In two incredible weeks, the United States has been turned upside-down, both economically and politically. Washington is suddenly nationalizing big swaths of the financial industry, at massive cost to taxpayers. Regulations are being rewritten so quickly that the financial rulebook now resembles a gigantic dry-erase board. From one trading day to the next, the markets alternate between partying and panicking. And in the political realm, John McCain is “wearing” the mess (quite rightly, given his personal role in deregulating the financial system) while Barack Obama has surged ahead in the polls.
From our perch not so far away, we Canadians watch this stunning drama with growing unease. How is it all going to affect us? Here, too, that question has both economic and political dimensions.
Economists have been wondering for months if we can avoid following the U.S. economy into recession. But it turns out that we had the question backward: In fact, we may be leading the United States into recession, not the other way around. Despite the more dire financial news south of the border, the U.S. economy still managed to grow (at a 2 per cent annual rate) in the first half of this year - while Canada's GDP shrank. Our national productivity (output per hour of work) has declined dismally, and is now lower than at the beginning of 2006. Fewer Canadians were working in August than six months earlier. Among the G7 industrial economies, only Italy is forecast to grow more slowly than Canada this year.
Shrugging off the negative indicators, Prime Minister Stephen Harper and Finance Minister Jim Flaherty insist we're safe in their hands. Mr. Flaherty keeps reaffirming his faith in Canada's economic fundamentals: “as solid as the Rock of Gibraltar,” he once put it.
Well, the Rock of Gibraltar doesn't need emergency injections of liquidity to stay above the waves, but our banking system apparently does. Since Sept. 18, the Bank of Canada has announced $12-billion in new low-interest loans to Canadian banks and other financial institutions. It has arranged for $10-billion worth of U.S.-dollar reserves to be thrown into the brew as well, if necessary. And it has even started accepting asset-backed commercial paper (ABCP) from financiers as collateral for these loans. (Too bad mom-and-pop investors can't convert their frozen ABCP assets into cash so easily.)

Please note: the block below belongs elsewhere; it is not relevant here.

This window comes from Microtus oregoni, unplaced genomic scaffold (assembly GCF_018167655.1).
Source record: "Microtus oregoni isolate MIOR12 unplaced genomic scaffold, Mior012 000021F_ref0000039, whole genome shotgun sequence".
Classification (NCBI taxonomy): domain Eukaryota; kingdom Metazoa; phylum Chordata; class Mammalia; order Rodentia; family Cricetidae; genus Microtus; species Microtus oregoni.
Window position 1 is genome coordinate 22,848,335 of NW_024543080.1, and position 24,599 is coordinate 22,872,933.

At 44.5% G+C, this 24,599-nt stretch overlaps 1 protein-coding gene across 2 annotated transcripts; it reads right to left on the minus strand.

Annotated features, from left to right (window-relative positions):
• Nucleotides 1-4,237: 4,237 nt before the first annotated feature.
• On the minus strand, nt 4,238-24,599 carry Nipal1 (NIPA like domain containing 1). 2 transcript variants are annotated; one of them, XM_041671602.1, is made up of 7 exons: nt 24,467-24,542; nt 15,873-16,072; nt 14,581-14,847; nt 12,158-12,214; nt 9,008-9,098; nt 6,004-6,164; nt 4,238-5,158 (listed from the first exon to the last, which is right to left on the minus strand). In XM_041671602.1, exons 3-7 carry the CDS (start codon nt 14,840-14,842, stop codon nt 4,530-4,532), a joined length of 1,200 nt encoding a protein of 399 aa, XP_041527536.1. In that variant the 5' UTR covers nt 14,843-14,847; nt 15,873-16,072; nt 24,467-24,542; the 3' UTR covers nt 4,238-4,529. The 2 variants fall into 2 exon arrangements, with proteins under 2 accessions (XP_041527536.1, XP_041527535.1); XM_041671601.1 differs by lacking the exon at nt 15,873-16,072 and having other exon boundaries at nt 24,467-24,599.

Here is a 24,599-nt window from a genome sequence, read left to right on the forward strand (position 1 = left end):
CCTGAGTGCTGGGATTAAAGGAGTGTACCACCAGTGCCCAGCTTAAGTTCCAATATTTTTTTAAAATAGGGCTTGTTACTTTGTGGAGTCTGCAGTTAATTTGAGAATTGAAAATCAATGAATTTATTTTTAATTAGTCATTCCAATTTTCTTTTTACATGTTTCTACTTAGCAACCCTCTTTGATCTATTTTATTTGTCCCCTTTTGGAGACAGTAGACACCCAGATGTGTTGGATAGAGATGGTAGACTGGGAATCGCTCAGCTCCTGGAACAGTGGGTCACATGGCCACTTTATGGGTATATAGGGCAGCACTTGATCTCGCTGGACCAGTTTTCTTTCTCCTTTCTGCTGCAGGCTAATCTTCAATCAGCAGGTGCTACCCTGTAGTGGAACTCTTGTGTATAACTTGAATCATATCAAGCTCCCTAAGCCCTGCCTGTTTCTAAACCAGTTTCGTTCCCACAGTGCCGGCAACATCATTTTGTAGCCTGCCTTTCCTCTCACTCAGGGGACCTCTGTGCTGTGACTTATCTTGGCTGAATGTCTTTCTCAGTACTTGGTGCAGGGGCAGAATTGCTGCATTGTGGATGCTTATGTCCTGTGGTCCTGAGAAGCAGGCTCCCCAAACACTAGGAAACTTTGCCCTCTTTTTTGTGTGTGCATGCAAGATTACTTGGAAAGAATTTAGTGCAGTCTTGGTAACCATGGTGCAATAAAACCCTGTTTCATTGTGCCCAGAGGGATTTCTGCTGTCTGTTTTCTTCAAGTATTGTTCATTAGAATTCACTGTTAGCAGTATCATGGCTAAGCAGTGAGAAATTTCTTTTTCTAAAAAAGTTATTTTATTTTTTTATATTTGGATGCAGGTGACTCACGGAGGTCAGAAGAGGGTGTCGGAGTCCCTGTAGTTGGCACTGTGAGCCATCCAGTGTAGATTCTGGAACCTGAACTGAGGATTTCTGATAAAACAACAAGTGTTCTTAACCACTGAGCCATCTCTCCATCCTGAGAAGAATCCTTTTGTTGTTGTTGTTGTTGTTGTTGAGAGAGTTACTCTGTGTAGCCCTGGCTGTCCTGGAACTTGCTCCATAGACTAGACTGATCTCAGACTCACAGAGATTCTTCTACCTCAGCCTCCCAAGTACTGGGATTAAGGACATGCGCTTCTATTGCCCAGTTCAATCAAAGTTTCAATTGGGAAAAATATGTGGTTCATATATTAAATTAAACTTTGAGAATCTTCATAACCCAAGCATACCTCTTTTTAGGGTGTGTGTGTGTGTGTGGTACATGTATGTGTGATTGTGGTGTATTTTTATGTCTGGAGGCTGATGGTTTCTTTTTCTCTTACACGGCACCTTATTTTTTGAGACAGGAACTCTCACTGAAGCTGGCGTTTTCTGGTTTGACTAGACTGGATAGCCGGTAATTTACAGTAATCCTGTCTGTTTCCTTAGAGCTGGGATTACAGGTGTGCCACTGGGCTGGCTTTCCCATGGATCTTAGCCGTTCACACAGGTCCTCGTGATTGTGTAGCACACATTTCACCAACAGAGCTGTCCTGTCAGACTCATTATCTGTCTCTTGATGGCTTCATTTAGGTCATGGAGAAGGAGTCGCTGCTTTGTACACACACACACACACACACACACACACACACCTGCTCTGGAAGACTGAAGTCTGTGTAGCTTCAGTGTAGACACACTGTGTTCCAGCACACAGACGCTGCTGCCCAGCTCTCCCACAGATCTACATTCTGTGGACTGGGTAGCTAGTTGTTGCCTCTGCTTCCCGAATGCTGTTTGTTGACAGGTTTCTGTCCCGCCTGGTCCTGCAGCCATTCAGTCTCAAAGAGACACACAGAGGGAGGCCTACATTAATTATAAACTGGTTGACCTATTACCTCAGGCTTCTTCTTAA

True, most Canadian financial institutions didn't jump into subprime lending and other dangerous waters nearly as deeply as their U.S. counterparts. That was thanks more to their inherent conservatism, rather than stronger regulations or clearer foresight. Nevertheless, there is growing evidence of financial vulnerability in Canada.
As of the end of June, the debt of Canadian households equalled 107 per cent of their income - an 11-point increase from the beginning of 2006. Canadian house prices are heading firmly south: down 5 per cent in the past year, with the decline accelerating. Americans have already learned the hard way that falling house prices can unleash an unpredictable collapse in the debt chain, as assets that were borrowed against suddenly lose much of their value. Merrill Lynch Canada reported last week that Canadian debt levels were reaching a “tipping point,” and expressed concern over the potential for financial chaos on this side of the border.
This inconvenient warning elicited a very defensive reaction from the campaigning Prime Minister. After all, the Conservative campaign has worked hard to ensure that nothing untoward intrudes on their ruthlessly disciplined drive for a majority.
It's certain that at least some of the waves battering the U.S. financial system are now hitting Canadian shores. What's unknown is whether their arrival will have the same political impact on our incumbent Conservatives, as they're having on the incumbent Republicans.
Mr. Harper's claim that we're fundamentally stronger than the Americans is iffy at best. And lots of Canadians realize that, at a gut level. Many have lost their jobs; many more fear for them. Many lost money on ABCP. And many are now watching the wealth in their homes evaporate, too.
There are two weeks left in this campaign. I predict that concerns over the economy, and the success or failure of the opposition's efforts to pin those concerns on the Conservatives, will determine whether Mr. Harper gets his longed-for majority.
Jim Stanford is an economist with the Canadian Auto Workers union and the author of Economics for Everyone.